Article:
T HE publisher of a Vietnamese-language newspaper has denied having links with the
movement known as Vietnam Tudo, or Free Vietnam, but the government is moving to
deport four people for plotting against Hanoi.
"I would like to deny that my newspaper has any connection with Free Vietnam
movement at all," Ly Chandara, the publisher of Tudo, (Freedom) said in an interview
with the Post.
A Free Vietnam movement formed by army officers of the former South Vietnam government,
who are now naturalized American citizens, is known to have used Cambodian soil to
plot the overthrow of the current Vietnamese government.
Chandara said that he heard about the organization and was once approached by its
sympathizers because of similarity of his newspaper's name "Freedom" with
"They [the sympathizers] approached me to try to persuade me, but I paid no
interest in it because it [the movement] is illegal," said the publisher who
used to work as Vietnamese-Khmer translator at the CPP's Pracheachon (People) newspaper
"The word freedom fits my mind. That's why I made it the paper's name. They
might have reckoned that my paper has the same goal as their organization, but I'd
like to deny any involvement with them," he said.
He also said that he fears persecution against his newspaper by Hanoi supporters
if his newspaper continues to be misrepresented.
The Ministry of Information, in June, had warned Chandara that the government would
shut down the newspaper for publishing articles deemed to be hurting Hanoi.
Chandara admitted having published critical articles and said, "I think it's
the right of journalists. I did not insult but politely criticized in a constructive
sense, for it [Vietnam] being a communist regime. Mono-party means dictatorship,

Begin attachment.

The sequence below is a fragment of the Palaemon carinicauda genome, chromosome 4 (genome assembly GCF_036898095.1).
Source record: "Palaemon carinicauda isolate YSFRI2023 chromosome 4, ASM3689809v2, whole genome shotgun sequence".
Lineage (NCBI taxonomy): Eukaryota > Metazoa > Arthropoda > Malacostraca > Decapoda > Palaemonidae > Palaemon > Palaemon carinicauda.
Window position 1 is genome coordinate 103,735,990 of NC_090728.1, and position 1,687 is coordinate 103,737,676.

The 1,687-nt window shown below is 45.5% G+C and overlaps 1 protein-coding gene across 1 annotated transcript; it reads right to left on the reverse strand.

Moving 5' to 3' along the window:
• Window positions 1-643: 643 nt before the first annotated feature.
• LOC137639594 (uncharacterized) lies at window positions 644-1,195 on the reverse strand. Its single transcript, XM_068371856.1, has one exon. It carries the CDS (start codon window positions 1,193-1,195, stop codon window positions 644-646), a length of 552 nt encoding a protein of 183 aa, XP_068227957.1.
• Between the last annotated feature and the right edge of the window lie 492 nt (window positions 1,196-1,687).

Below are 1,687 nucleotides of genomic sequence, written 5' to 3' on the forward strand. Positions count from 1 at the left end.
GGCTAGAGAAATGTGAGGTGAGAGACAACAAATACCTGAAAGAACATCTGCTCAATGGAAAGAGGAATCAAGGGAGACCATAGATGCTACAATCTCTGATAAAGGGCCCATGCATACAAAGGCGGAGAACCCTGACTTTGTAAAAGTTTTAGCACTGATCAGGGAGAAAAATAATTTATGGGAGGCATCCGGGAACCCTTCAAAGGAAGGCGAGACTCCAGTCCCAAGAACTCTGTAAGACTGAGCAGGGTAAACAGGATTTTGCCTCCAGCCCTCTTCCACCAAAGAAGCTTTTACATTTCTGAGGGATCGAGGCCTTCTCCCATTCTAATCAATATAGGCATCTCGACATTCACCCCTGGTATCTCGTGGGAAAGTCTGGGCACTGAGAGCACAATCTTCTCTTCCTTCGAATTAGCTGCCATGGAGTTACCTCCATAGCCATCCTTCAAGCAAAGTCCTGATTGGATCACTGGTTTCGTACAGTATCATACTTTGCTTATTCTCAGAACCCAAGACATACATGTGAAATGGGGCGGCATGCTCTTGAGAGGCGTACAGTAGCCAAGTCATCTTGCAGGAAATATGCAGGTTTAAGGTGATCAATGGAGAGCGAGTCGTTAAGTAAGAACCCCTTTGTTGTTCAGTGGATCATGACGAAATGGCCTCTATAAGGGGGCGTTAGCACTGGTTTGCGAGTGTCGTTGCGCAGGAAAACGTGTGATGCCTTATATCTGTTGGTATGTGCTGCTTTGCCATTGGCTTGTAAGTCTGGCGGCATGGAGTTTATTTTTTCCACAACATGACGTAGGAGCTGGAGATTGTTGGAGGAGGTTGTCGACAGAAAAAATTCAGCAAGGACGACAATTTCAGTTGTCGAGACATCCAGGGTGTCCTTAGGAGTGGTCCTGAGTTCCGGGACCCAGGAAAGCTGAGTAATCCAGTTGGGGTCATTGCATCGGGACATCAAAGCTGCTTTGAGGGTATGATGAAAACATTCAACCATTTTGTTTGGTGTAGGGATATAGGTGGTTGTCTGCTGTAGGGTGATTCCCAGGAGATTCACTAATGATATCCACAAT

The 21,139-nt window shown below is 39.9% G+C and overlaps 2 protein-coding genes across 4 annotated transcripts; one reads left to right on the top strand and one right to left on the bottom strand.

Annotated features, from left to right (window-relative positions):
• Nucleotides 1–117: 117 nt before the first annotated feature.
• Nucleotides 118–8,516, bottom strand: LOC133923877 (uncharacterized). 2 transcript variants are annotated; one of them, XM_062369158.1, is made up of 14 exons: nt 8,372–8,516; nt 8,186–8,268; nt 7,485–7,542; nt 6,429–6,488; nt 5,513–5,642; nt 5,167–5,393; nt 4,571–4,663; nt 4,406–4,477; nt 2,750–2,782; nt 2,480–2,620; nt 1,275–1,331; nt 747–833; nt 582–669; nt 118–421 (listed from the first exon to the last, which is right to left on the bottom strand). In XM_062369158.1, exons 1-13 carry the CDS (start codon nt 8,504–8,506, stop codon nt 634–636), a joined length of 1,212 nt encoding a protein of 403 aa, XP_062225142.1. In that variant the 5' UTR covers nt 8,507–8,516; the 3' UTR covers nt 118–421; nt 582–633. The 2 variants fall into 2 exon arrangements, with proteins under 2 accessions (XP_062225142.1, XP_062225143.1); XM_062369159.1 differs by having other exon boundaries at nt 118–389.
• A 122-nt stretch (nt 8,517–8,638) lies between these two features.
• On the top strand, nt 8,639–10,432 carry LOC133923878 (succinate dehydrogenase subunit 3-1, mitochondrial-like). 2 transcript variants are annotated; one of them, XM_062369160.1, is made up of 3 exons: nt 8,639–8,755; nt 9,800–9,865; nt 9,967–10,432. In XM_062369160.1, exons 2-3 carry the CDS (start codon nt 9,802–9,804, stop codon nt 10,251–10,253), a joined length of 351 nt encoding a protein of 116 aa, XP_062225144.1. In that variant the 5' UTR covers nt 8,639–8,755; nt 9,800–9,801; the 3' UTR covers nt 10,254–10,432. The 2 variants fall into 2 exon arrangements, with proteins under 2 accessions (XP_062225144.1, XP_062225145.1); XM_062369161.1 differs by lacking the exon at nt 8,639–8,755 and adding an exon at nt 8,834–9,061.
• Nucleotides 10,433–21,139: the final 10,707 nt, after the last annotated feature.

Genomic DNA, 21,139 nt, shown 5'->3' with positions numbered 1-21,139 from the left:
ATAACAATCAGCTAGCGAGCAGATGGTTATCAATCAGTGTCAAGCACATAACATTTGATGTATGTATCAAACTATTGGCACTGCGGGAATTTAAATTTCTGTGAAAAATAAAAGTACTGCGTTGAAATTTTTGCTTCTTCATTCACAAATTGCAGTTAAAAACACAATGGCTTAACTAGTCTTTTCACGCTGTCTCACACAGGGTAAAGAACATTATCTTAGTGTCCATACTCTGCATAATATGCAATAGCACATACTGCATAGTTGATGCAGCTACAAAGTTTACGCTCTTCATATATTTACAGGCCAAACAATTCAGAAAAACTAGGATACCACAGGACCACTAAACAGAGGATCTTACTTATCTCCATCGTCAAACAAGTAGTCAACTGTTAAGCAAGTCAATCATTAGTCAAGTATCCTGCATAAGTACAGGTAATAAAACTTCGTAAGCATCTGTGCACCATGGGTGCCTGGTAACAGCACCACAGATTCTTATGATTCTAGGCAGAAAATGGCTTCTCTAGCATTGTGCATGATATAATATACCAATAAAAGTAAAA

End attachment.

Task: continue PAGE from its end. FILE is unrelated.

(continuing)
no democracy nor freedom like Cambodia," he said.
He showed the Post a June 28 letter in which the Ministry of Information, responding
to the Vietnamese Embassy's complaint, expressed regret about Tudo's article(s) which
"severely affected Vietnam and her government."
Hok Lundy, chief of National Police of the Ministry of Interior, said that the Free
Vietnam movement was headed by four Vietnamese-Americans who are currently in hiding
in Phnom Penh.
The Post has learned that one of them is Paul Andre Ross Dao, who bears a U.S. passport.
Lundy said the police were still looking for the four plotters to arrest them for
deportation - a decision which he said was made in an agreement with the U.S. Embassy
"The U.S. Embassy fully agreed with the co-ministers of interior and the national
police upon the arrest [of the plotters] for deportation. We won't detain them for
punishing," he said.
"The constitution of Cambodia does not allow any group to use its territory
to stage the war against another nation," he said, adding that deportation would
occur sometime this month, after which other people involved in the movement would
have to demobilize.
However a U.S. Embassy official said that the embassy has not been in contact with
the authorities to solicit agreement on the specific deportation, which Cambodia
has the right to do according to its laws.
"The government of Cambodia has the right to deport anybody they want to who
is violating Cambodia's laws. They don't need our agreement."
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